• Donald Trump demanded that governors show deference to the administration during the coronavirus crisis, saying, “I want them to be appreciative.”
  • Trump has sparred with a handful of Democratic governors who are asking for aid and medical equipment to help combat their coronavirus outbreaks, including Jay Inslee of Washington and Gretchen Whitmer of Michigan. On Friday, he called Whitmer “the woman from Michigan” and said “she has no idea what’s going on.”
  • Trump implied that he believed Vice President Mike Pence shouldn’t call them if they did not show the proper appreciation. “You know what I say? If they don’t treat you right, I don’t call,” Trump said, adding that Pence is “a different type of person. He’ll call quietly anyway.”
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President Donald Trump once again demanded deferential treatment from America’s governors, telling reporters at a White House briefing on Friday, “I want them to be appreciative.”

He also implied that Vice President Mike Pence shouldn’t take calls from state executives that “don’t treat you right.”

Trump has clashed with multiple Democratic governors who have demanded federal aid and medical equipment to help combat the coronavirus. 

Trump said Friday he also wanted to see the governors voicing appreciation to Vice President Mike Pence, the Army Corps of Engineers, and the Federal Emergency Management Agency.

“I mean, Mike Pence, I don’t think he sleeps anymore,” Trump said. “These are people that should be appreciated. He calls all the governors.”

Trump continued: “You know what I say? If they don’t treat you right, I don’t call,” Trump said, adding that Pence is “a different type of person. He’ll call quietly anyway okay. But he’s done a great job. He should be appreciated for the job he’s done.”

Trump signed Congress’ $2 trillion relief bill shortly before the White House task force briefing began on Friday.

donald trump mike pence

Dr. Anthony Fauci, director of the National Institute of Allergy and Infectious Diseases sits in a seat along the wall beside a U.S. Secret Service agent as Vice President Mike Pence and U.S. President Donald Trump arrive for the daily coronavirus response briefing at the White House in Washington, U.S., March 27, 2020.

Reuters/Jonathan Ernst

New York Gov. Andrew Cuomo has repeatedly demanded more ventilators and personal protective equipment (PPE). Cuomo has said the state needs at least 30,000 ventilators to handle COVID-19 cases at their peak, a demand that Trump initially chafed at but at Friday’s briefing said he is willing to meet.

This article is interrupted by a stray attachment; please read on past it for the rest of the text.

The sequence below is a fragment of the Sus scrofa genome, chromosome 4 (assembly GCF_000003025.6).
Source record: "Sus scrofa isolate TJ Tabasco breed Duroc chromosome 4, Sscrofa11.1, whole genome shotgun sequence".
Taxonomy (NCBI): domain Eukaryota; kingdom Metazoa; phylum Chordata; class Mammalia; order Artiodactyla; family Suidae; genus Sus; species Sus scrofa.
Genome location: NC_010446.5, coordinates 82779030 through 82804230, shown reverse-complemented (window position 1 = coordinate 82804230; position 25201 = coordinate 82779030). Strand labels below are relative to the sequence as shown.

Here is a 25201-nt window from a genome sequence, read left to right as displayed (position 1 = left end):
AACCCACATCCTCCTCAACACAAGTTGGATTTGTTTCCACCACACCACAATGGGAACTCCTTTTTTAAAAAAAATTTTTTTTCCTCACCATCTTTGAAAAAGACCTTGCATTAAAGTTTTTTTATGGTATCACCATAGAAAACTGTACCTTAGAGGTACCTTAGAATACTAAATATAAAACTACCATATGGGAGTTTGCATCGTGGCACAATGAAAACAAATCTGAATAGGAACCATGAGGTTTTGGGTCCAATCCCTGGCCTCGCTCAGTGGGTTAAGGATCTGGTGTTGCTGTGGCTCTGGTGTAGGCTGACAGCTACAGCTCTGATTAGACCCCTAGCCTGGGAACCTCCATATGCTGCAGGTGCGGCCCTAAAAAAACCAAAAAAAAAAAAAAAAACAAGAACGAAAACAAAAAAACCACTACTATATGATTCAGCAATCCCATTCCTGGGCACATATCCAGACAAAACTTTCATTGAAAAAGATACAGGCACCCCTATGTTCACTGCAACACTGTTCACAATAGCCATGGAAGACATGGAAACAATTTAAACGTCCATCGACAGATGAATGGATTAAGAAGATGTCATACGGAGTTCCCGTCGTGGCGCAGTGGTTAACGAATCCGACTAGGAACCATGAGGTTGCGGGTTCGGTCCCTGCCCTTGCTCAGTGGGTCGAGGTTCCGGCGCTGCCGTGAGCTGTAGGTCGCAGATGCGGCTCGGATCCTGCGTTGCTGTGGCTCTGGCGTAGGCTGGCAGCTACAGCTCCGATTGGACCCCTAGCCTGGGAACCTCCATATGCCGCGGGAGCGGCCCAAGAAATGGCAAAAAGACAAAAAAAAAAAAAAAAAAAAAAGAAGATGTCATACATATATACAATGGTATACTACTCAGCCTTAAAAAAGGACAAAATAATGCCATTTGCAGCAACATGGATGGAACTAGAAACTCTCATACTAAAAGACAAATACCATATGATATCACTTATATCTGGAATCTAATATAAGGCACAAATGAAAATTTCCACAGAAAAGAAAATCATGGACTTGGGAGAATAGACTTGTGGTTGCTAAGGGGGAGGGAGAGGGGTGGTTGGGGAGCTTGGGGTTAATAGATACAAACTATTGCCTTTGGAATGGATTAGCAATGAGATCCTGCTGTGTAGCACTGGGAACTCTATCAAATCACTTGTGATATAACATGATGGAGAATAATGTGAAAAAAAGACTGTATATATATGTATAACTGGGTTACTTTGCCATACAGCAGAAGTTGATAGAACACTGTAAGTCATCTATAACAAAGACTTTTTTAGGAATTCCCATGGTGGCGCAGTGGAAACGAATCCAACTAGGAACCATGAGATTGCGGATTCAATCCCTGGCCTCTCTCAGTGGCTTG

Trump has also traded barbs with Democratic Govs. Gretchen Whitmer of Michigan and Jay Inslee of Washington state.

“I want them to be appreciative,” Trump said on Friday. “I don’t want them to say things that aren’t true. I want them to be appreciative. We’ve done a great job.”

At Friday’s briefing, Trump specifically called out Inslee, whom he referred to as a “failed presidential candidate,” and Whitmer, whom he said “has no idea what’s going on.”

Trump also referred to Whitmer simply as “the woman in Michigan.”

“I say, ‘Mike, don’t call the governor of Washington, you’re wasting your time with him.’ ‘Don’t call the woman in Michigan,’ it doesn’t make any difference what happens,” Trump said.

Trump and Whitmer have traded barbs in recent days, as the Detroit area has seen an increase in COVID-19 cases. On Thursday, Trump told Fox News he had a “big problem with the young, a woman governor” from Michigan and said “she’s not stepping up.”

Whitmer hit back in a tweet Thursday night, introducing herself by name.

“I’ve asked repeatedly and respectfully for help,” she tweeted. “We need it. No more political attacks, just PPEs, ventilators, N95 masks, test kits. You said you stand with Michigan — prove it.”

—Governor Gretchen Whitmer (@GovWhitmer) March 27, 2020

Friday’s briefing was not the first time Trump has implied that his administration’s response to their state was conditional on their treatment of the president and administration.

“It’s a two-way street,” Trump told Fox News on Tuesday of his conversations with governors about aid. “They have to treat us well also. They can’t say, ‘Oh gee, we should get this, we should get that.’ We’re doing a great job.”

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